Perhaps Yellen is suggesting that the Fed could also purchase corporate securities. All the talk of late has been about only providing support for the mortgage market. Recall that QE1 involved the Fed purchasing $1.25 trillion in mortgage bonds, which definitely exerted a substantial positive impact in the months that followed. But let's face it, mortgage rates were near 6.5% back then and trading at nearly a 300 spread over Treasuries. Today the yield is closer to 4%, so at the margin, it is tough to believe that the Fed can incrementally move the needle with more intervention this time around.
What really caught our eye, being bond bulls and all, was Yellen's comment on deflation risks. To wit:
In fact, there is a risk that disinflationaty pressures could intensify if the recovery faltered ... indeed, based on imputations from [inflation-linked Treasury bond] prices, market participants' assessments of the odds of outright deflation have risen significantly in recent months.
And we share her concerns. All the more so after reading some fascinating articles on the frugality theme in the weekend WSJ. These are worth cutting out and keeping:
- Spenders Become Savers, Hurting Recovery — this was the front page story of the weekend WSJ.
First sentence tells all: "American consumers' long-running love affair with debt is on the rocks". There has been more than $1 trillion of household deleveraging in the past three years. We're only past the third inning. Paradox of thrift — spending on appliances, jewellery, watches, air travel, recreation vehicles, cameras, gambling is actually lower today than in 2005. Americans, as the article concludes, are "embracing a frugal life". Buddha would be proud.
- What Does a Credit Union Do When Its Customers Won't Borrow Money— on page A14.
Did you ever think during the height of the parabolic credit surge in the last cycle that we would be talking about households too scared to take on more debt? This article is about California-based Provident Credit Union — "Too few of its 95,000 members, most of whom live or work in five counties in the San Francisco Bay Area, want to borrow money. And too many are making extra payments on mortgages and car loans — or paying off personal loans ... Provident's loan portfolio has shrunk by 25% since the end of 2008, including a 5% drop in the first nine months of this year. The credit union has just 85 cents in loans for every $1 in deposits. Provident typically seeks to have from the low- to mid-90 cents in loans for every $1 in deposits".
- Overseas Allies Reluctant to Try U.S. Debt Diet — page A14 as well. The article kicks off with this:
"Americans are slimming down their debt, but few overseas have gone on a similar diet. The result: Debt will slow the pace of global growth, like extra weight on a racehorse.
The U.S. and South Korea are among the few major economies to have cut their total public and private debt as a share of gross domestic product since the end of 2008, according to the McKinsey Global Institute, the economic research arm of the consulting firm.
South Korea has made the biggest strides largely because its economy has grown. In the U.S., household debt has fallen through payments and defaults.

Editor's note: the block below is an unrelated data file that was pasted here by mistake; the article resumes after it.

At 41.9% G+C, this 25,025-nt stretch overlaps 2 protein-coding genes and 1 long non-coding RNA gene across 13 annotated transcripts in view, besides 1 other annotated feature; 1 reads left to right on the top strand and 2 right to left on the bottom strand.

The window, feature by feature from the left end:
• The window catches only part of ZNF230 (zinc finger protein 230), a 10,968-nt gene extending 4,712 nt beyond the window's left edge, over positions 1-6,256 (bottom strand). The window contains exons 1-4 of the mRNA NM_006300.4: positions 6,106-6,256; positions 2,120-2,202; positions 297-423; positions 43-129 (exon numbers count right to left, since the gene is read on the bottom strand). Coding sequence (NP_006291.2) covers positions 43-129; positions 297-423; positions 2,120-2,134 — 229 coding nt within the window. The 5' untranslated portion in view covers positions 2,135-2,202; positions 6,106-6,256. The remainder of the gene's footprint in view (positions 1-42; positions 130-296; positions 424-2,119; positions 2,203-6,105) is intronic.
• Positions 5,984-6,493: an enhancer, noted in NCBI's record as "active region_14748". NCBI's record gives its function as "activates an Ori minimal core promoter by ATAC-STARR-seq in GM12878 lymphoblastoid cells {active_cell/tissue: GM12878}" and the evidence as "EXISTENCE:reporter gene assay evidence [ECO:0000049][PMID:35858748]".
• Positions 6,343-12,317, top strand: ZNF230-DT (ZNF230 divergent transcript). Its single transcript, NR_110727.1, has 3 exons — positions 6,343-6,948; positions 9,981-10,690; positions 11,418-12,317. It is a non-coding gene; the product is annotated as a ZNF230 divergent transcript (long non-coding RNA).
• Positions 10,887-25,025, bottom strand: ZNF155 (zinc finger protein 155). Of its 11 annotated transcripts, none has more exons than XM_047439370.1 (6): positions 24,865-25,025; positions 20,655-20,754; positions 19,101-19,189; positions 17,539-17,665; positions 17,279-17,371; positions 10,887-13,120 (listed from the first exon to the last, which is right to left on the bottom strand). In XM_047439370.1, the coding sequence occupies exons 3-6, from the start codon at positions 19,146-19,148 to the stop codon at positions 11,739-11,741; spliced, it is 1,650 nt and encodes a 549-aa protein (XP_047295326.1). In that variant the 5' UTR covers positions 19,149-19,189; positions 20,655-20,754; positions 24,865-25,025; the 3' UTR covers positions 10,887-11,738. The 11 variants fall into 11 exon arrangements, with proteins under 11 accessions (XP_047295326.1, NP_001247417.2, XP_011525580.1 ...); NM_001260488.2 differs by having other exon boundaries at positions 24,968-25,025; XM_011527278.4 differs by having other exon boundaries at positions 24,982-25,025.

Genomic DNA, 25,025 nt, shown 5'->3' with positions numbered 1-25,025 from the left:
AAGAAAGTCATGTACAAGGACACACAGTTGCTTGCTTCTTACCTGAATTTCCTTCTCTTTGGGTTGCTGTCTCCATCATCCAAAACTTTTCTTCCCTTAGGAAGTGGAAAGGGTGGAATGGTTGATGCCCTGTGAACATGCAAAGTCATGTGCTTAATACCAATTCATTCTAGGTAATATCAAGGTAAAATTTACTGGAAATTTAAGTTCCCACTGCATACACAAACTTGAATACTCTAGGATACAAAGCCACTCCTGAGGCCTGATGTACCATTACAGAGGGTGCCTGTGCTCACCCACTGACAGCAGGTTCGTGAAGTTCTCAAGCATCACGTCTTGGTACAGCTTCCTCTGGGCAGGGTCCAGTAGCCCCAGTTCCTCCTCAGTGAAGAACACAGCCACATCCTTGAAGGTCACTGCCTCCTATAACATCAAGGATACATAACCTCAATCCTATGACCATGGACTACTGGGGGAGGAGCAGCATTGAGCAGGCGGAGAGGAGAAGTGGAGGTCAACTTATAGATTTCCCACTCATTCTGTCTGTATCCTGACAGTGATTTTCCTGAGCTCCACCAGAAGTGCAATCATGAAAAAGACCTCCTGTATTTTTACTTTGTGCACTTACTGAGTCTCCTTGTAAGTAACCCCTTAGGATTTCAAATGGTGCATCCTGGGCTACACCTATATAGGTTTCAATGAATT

Japan, Spain, France, Italy, Germany and other countries have boosted debt levels, largely through increased government borrowing, since the 2008 financial crisis, according to figures tallied by McKinsey.
The most startling revelation was made by MIT economist Simon Johnson (and former chief economist for the IMF) — and this is a doozy:
I wonder whether we'll say 2008 wasn't the real crisis — it was a warm-up, but the real crisis was the sovereign debt crisis in Europe.
We share his concern.
We also highly recommend a read of the op-ed piece by Holman W. Jenkins Jr. in the weekend WSJ titled: Why Europe Dithers: German voters don't want to bail out French banks and the French government can't afford to.
In this current backdrop, income is king —just make sure that you are getting paid to take on the risk as opposed to paying to take on the risk. Investors are starting to see the value of being in credit at current pricing and are even dipping their toes back into the high-yield market, which saw net inflows of $4.27 billion last week (the second most on record). And why not — the group has generated a not bad positive return of 3% so far this month. The spreads off Treasuries have come down from the stratospheric levels of 910bps earlier in the month but at 769bps still remain very juicy even in this uncertain macro background.
As for Europe, it is clear that the situation in Greece has deteriorated markedly and that the scope for any further fiscal restraint without triggering some sort of revolution is small. The only way toward fiscal sustainability — to get the sovereign debt/GDP ratio down to 110% by 2020 — is for investors to grant the country a jubilee of sorts and accept a 60% write-down. Without this haircut, the Sunday NYT reports that the country would face a 450 billion euro refinancing wave over the next eight years. New studies suggest that the European banks will now have to raise around 100 billion euros ($138 billion) to meeting their tier 1 capital ratios. The next critical issue is how the banks are going to be able to raise the capital, and if it is with the help of the government sector, how this can be achieved without a destabilizing round of credit downgrades (especially France).